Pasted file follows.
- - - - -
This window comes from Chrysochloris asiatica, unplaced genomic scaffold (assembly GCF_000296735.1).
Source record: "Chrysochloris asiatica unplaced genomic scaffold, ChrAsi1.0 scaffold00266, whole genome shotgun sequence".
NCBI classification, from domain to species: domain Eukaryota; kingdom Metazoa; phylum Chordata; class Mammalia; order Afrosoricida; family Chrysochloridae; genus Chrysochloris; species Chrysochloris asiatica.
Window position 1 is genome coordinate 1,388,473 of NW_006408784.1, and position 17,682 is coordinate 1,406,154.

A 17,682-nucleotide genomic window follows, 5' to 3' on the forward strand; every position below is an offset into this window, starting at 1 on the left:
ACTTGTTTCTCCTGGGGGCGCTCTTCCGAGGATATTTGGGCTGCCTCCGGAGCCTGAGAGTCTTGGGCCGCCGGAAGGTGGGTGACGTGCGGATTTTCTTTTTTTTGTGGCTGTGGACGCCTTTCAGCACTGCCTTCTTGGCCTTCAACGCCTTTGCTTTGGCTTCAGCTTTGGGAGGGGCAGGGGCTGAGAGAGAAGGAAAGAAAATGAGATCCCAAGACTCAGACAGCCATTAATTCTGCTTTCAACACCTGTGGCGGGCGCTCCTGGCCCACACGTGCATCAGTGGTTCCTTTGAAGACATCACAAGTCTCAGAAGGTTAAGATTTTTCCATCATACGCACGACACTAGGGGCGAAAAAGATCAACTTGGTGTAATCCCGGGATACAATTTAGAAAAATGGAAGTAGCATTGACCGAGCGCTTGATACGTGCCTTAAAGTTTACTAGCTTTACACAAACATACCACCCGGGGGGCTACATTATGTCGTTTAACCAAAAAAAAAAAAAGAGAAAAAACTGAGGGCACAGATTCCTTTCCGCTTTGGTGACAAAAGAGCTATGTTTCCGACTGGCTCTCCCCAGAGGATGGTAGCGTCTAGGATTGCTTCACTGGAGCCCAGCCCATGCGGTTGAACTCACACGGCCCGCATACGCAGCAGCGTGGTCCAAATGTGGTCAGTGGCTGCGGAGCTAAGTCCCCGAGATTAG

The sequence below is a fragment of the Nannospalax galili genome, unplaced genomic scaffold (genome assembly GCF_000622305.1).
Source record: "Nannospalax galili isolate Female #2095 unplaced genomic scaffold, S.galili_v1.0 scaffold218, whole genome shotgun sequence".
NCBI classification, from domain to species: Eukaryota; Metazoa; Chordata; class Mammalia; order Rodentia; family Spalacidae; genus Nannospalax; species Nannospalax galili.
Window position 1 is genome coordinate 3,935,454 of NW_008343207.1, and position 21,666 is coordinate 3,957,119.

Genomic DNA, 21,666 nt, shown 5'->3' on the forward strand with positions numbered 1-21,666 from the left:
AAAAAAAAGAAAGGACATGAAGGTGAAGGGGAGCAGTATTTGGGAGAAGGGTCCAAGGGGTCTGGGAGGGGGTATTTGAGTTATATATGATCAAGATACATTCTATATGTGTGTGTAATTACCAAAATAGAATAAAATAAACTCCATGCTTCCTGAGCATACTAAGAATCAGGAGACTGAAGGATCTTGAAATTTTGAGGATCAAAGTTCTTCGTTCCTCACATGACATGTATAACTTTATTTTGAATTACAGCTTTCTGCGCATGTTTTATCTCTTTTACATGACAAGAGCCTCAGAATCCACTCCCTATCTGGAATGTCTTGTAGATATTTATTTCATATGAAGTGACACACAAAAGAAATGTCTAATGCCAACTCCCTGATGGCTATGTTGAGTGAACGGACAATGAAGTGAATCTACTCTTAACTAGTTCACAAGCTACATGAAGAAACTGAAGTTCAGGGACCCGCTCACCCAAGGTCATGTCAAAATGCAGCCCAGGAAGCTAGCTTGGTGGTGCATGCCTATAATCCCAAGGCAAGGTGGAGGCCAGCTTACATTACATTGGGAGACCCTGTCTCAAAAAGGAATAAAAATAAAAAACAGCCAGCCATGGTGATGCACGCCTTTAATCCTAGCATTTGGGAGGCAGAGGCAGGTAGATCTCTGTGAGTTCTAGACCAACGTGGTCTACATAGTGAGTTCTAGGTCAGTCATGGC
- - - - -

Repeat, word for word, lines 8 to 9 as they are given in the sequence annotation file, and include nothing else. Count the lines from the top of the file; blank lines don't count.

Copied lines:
Source record: "Nannospalax galili isolate Female #2095 unplaced genomic scaffold, S.galili_v1.0 scaffold218, whole genome shotgun sequence".
NCBI classification, from domain to species: Eukaryota; Metazoa; Chordata; class Mammalia; order Rodentia; family Spalacidae; genus Nannospalax; species Nannospalax galili.